Refurbishing your wiper motor
The wipers on my car have never been terribly powerful – probably something to do with the wiper motor being some 35 years old – but it was something I’d accepted especially as I don’t deliberately take the car out in the rain (However events like the Le Mans Classic, in the middle of the summer, can force this on you!) At last year’s MoT one of the advisories was that the wipers were poor, so, with this years MoT approaching, I thought I would show willing and try to do something about it.
When building the car I powder-coated the wiper frame and greased the wiper spindles but never split the wiper motor or its gearbox for fear of breaking them. However, if you are careful both can be dismantled, refurbished and reassembled.
On dismantling my wipers I found the gearbox grease had dried solid and was no longer touching the gears but the biggest culprit for the lazy operation was a dirty commutator giving poor electrical contact between brush and winding, reducing motor power.
I initially cleaned the commutator with an eraser but found I had to resort to fine emery paper to get it back to a shiny finish – if you follow this guide, go easy, you don’t want to rub right through the thin metal. There was plenty of life left in the brushes.
The clean commutator coupled with a regreased gearbox has transformed the wipers which now start eagerly each and every time and operate with much more torque. Whilst the unit was out of the car I also took the opportunity to reverse the side on which the wipers park. (most Chesils park on the passenger side; only in their final year did Chesil start swapping the wipers over to the drivers side to improve visibility when in use.
How To Guide
I’m assuming you, like me, have the late style dual-speed motor, and have removed the mechanism from the car (and that the wipers were in their park position when removed). If not, you are on your own I’m afraid!
After making a note of the orientation of the actuating arm (for later reassembly) on the gearbox, undo the nut (A) attaching it to the gearbox, and the three bolts (B) that hold the gearbox and motor to the frame.
Remove the four screws (C ) holding on the rear plate of the gearbox and remove the plate and gasket.
Push through the spindle and large plastic cog from the front (look out for the thrust washers) and clean away the old grease on the cog and within the gearbox.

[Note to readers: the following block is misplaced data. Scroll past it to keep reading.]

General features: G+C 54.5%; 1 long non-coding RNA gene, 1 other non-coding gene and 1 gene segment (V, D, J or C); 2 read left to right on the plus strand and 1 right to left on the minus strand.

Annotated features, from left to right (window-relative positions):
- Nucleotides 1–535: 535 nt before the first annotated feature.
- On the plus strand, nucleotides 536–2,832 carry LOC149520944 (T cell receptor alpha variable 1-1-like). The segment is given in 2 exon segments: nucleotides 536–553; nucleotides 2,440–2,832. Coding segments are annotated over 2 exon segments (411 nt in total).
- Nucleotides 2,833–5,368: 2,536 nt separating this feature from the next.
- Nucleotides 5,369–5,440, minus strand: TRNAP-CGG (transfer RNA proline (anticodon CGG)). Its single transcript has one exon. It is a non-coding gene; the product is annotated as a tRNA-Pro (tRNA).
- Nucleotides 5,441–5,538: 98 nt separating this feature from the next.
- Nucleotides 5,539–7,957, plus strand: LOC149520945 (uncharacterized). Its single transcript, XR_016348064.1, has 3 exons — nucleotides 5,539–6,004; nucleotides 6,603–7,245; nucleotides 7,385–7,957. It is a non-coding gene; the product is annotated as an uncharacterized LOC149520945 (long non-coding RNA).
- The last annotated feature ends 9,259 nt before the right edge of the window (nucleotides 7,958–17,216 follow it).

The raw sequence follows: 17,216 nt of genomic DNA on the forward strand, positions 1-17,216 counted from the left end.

Remove the two screws (D) noting their two nuts that are held in slots on the side of the casing and that will fall loose.
To avoid the potential of three springs flying out of the motor, grip the worm drive tightly with your thumb whilst pulling off the casing to ensure that the rotor stays in place (later motors, as shown in disassembly photos, with a white base plate appear to limit travel of the brushes which should prevent the springs from flying). Note a guide at the top of the rotor may either be on the rotor or still in the housing.
Then the three springs can be carefully removed by bending the outer retaining tabs outward (E) and releasing the springs from the rear.
The rotor can now be safely removed and the commutator cleaned. Again there will be a guide at the end of the worm drive.
Reassembly is a reverse of disassembly – put in the rotor (with guides lightly oiled) before carefully reinserting the springs and bending back the tabs (bit fiddly).
Again hold the worm drive in the gearbox casing tightly when putting the motor casing back on as the magnet attraction will put it out of position again, sending the springs flying.
Hold the casing nuts in place with thin nosed pliers whilst refitting the screws.
Before replacing the large cog & thrust washers pack the gearbox casing tightly with grease.
Before replacing the actuating arm reconnect the wipers to the car wiring and run the motor to its park position. This is important as the point in the arc of wiper travel that the wipers stop at in the park position is determined by the orientation of this actuating arm. Putting it back rotated 180 degrees from its original position swaps the park position (Orientation as shown in the first photo will park on drivers side).
If you do decide to swap the side the arms park you’ll also need to buy new wiper arms with the opposite crank (or try bending the existing arms). I sourced mine (my wiper spindles are the type with a through bolt) from Tex Automotive (I actually bought the collet type; removed the collet from the arm; then drilled a 6mm hole through from the rear, so that I could bolt them down).